- Paperback: 208 pages
- Publisher: Berkley; Reprint edition (August 4, 2009)
- Language: English
- ISBN-10: 0451228146
- ISBN-13: 978-0451228147
- Product Dimensions: 5.3 x 0.5 x 8 inches
- Shipping Weight: 4.8 ounces (View shipping rates and policies)
- Average Customer Review: 603 customer reviews
- Amazon Best Sellers Rank: #9,585 in Books (See Top 100 in Books)
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One Day in the Life of Ivan Denisovich Reprint Edition
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“A masterpiece...Squarely in the mainstream of Russia’s great literary traditions.”—The Nation
“An extraordinary human document.”—Moscow’s Daily Mail
“Cannot fail to arouse bitterness and pain in the heart of the reader. A literary and political event of the first magnitude.”—New Statesman
“Stark...the story of how one falsely accused convict and his fellow prisoners survived or perished in an arctic slave labor camp after the war.”—Time
“Both as a political tract and as a literary work, it is in the Doctor Zhivago category.”—Washington Post
“Dramatic...outspoken...graphically detailed...a moving human record.”—Library Journal
About the Author
Alexander Solzhenitsyn was born in 1918, a year after the Bolsheviks stormed to power throughout Russia. He studied at the University of Rostov and served with distinction in the Russian Army during World War II. In 1945, he was arrested and imprisoned in a labor camp for eight years because he had allegedly made a derogatory remark about Stalin. Released in 1953 after the death of Stalin, he was forced to live in Central Asia, where he remained until Premier Khrushchev’s historic “secret speech” denouncing Stalin in 1956. Rehabilitated in 1957, Solzhenitsyn moved to Ryazin, married a chemistry student, and began to teach mathematics at the local school. In his spare time he started to write. In 1970, Solzhenitsyn received the Nobel Prize for Literature. Four years later the Soviet Union revoked his citizenship, and he was deported. Solzhenitsyn settled in Vermont in 1984, but eventually returned to Russia in 1994, after the collapse of communism. He died in 2008.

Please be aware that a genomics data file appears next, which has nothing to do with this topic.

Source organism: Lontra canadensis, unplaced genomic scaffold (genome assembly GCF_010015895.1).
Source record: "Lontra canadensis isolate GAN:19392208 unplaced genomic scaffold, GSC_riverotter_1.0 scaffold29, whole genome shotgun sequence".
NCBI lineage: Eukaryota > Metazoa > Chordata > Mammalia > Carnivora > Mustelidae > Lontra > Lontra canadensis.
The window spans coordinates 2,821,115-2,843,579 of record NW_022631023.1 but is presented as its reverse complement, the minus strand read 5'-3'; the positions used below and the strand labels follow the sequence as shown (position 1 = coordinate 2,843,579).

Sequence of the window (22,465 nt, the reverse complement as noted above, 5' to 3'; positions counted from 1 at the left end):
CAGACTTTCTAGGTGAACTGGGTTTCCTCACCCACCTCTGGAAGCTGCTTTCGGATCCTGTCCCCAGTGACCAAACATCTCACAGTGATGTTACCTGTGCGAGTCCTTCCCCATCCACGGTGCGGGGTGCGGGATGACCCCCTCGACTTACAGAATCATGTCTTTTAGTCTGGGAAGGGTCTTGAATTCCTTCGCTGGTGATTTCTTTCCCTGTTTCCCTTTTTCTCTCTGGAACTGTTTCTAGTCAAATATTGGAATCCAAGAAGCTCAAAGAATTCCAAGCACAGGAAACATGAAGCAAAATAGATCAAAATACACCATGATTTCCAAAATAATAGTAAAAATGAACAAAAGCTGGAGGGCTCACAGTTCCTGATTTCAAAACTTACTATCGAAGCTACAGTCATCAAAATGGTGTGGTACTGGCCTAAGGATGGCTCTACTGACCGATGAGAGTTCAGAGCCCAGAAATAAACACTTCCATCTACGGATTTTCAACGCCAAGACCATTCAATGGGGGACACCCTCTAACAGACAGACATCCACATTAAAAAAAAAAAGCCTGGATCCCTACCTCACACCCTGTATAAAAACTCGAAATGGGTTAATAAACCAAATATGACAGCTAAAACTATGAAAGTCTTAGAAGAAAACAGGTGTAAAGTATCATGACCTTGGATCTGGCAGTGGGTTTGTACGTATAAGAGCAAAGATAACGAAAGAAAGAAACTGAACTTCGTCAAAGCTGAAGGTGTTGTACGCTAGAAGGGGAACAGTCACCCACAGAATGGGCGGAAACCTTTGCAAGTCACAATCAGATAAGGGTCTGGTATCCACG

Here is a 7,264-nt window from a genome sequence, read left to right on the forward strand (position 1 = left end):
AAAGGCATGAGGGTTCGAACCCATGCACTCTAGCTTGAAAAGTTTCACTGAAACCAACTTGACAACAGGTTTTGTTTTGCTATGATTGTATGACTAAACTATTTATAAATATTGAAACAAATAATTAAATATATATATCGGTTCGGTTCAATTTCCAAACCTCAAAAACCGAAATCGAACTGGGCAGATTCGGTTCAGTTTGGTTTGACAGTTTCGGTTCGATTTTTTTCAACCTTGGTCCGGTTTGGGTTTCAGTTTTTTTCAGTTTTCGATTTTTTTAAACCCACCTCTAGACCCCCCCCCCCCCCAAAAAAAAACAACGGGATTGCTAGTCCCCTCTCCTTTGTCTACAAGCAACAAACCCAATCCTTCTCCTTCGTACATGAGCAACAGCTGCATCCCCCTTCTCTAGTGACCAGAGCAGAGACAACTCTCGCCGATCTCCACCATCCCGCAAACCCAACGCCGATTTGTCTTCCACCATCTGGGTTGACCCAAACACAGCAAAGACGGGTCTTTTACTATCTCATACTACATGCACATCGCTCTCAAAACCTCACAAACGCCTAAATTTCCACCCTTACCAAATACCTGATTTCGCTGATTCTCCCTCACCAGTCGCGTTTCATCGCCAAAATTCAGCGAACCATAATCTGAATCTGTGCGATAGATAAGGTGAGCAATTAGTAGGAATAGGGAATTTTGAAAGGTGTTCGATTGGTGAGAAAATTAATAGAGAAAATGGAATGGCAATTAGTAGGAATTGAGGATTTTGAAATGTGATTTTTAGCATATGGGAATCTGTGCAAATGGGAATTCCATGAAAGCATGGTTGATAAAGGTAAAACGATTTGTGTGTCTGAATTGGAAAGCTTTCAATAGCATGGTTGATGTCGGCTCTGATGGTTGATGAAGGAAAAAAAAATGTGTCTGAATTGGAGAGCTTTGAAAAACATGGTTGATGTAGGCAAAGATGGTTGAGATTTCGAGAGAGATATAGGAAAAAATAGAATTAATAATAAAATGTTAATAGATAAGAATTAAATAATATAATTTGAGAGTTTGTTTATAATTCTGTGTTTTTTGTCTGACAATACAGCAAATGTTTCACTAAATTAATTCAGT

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There was a time in the 1960s and early 1970s when we thought the Russians were winning. They were beating us, or so it seemed. Space exploration and the amassing of armies; or at least that was the story that was sold. Of course we all know now that it was propaganda. But we cannot deny the outcomes – nuclear arsenals and rockets flying close to the moon and monumental buildings and epic underground subway stations. “How is it we finally defeated them?” is often the question posed by the experts.
I have always had the opposite question, how in blazes did they make it as far as they did? Their ideology, their planning, their civilization should not have been able to put a man into space. It should not have been able to build a bomb, to invade and annex other countries. To challenge the west. Theirs is a creed of mediocrity unto death. And it’s not that they seized some developed nation; the “Empire of the Sun” controlling industrialized Japan and turning it into an elaborate war machine. They didn’t install Marxism through a worker revolt in the UK – but a peasant revolt in backward Tsarist Russia.